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Guidelines for Choosing a Child’s Riding Lesson Program

Filed under: Health & Training |     

child

HorseSafetyUSA press release

LEXINGTON, KY. – “Now that the holiday gift-giving season is behind us, it’s important for parents or grandparents who gave a child the gift of riding lessons to know what to look for in choosing the right lesson program for their child,” warns Wayne G. Hipsley, Chairman of HorseSafetyUSA.com.

Remember, your child’s safety and well-being is placed under the guidance and supervision of their riding instructor and the instructor’s assistants. So, set a realistic horseback riding goal for your child. Understand the horseback riding experience provides a child the opportunity to build self-esteem while participating in a physically demanding sport requiring physical balance, coordination and strength, in addition to learning decision making through discipline and dedication, along with the development of a partnership with a powerful animal.

Horseback riding is a fun and rewarding activity. So, allow the child enjoy their riding experience as they learn the basics of the sport before their introduction to the competitive aspect of the sport. As a parent, do not live your dreams to ride through your child’s life experiences. So, consider a non-competitive riding lesson program as the place to start, where the pressure to perform in ‘horse shows’ is not the ultimate goal. Keep it fun, positive.

Years of observation and experience have taught us that men view horses and their uses differently than women. Therefore, we would be remiss not to address the gender difference between young boys and girls in their personal attraction to developing a relationship with horses. The natural affinity of females to the sport of horseback riding over males is significant. So, if your child is a young boy, give him a chance to develop his level of confidence through fun activities that cultivate his athletic abilities and curiosities about the unique opportunities that horses provide. Perhaps he needs to experience the feeling of being a ‘cowboy’ after learning the basics to safely ride and control a horse, introducing him to the non-competitive experience of trail riding. The key is to recognize the differences in how each gender views horses differently.

12 factors to consider before choosing that “just right” lesson program for your child are:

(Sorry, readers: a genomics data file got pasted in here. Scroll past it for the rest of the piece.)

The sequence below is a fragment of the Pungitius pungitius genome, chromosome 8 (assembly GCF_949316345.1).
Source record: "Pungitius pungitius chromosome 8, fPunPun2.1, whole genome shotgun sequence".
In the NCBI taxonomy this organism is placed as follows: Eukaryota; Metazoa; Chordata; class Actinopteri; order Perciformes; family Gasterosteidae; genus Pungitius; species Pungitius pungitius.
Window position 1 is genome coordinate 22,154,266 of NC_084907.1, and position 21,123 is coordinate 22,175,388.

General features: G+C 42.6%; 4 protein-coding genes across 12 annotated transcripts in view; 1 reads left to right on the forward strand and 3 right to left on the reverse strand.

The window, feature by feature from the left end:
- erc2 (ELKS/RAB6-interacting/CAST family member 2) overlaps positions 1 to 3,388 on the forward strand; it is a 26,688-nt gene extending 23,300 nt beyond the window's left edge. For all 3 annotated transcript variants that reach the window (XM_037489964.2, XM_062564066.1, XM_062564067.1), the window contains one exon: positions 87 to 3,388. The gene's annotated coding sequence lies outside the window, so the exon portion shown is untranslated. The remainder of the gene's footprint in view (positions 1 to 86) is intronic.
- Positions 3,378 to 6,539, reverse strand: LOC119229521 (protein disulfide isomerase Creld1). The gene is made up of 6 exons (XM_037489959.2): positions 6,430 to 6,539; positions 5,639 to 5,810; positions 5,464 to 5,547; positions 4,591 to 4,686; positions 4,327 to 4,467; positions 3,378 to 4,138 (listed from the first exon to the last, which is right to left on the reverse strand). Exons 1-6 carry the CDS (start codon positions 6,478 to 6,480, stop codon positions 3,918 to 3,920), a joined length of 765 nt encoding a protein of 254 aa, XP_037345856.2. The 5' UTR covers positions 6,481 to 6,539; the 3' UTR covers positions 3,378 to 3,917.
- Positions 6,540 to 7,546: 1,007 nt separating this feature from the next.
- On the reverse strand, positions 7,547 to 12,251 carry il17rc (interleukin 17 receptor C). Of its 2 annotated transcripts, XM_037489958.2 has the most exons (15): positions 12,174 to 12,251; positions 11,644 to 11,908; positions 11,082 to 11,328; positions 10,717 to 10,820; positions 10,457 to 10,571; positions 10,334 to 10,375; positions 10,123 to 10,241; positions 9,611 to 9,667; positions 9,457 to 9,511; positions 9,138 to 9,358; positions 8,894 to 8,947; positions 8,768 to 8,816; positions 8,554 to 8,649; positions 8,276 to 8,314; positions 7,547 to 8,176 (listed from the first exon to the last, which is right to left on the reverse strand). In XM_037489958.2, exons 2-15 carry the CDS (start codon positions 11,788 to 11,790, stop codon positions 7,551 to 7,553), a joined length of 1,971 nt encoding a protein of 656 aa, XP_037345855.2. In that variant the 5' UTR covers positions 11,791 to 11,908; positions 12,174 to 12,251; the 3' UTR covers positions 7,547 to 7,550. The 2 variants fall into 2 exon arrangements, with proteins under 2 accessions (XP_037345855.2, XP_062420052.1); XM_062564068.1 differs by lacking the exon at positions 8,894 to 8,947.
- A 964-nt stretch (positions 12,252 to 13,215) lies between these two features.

1. Introductory Lesson

Give some thought to allowing your child to take a ‘first lesson’ just to introduce them to the sport of horseback riding. And, during this introductory process, let them seek their level of comfort in riding style, English or Western. So, this might take a couple of different stable visits which will serve as great introductions to local riding stables, as well as the instructors and the quality of horses being used in their teaching programs.

2. Location of Riding Stables

Develop a list of farms in your area and call each to get an idea of what programs are offered for children. Your state Horse Council can serve as a resource.

3. Observe the Riding Lesson Program

Ask if you may stop by “sometime” to observe the program. Best times are weekday afternoons after 4 p.m. and Saturday mornings or afternoons. Observe the overall condition of the property, including barns, stables, paddocks, etc., as well as the condition of the horses. The property does not have to be fancy. Some very good programs are offered in modest facilities – and the cost may be lower.

Inspect the tack, looking for worn leather and buckles that do not fasten correctly.

How does the instructor speak to the students? Is the instructor’s full attention given to the lesson? Is the instructor on a cell phone at any time?

Is the area large enough for the student(s) in the lesson?

Are there sufficient number of instructors and assistants to monitor all the mounted students?

Are all the students wearing protective riding helmets?

Are multi-performance levels of horses available to students so they can advance to higher levels of riding competency?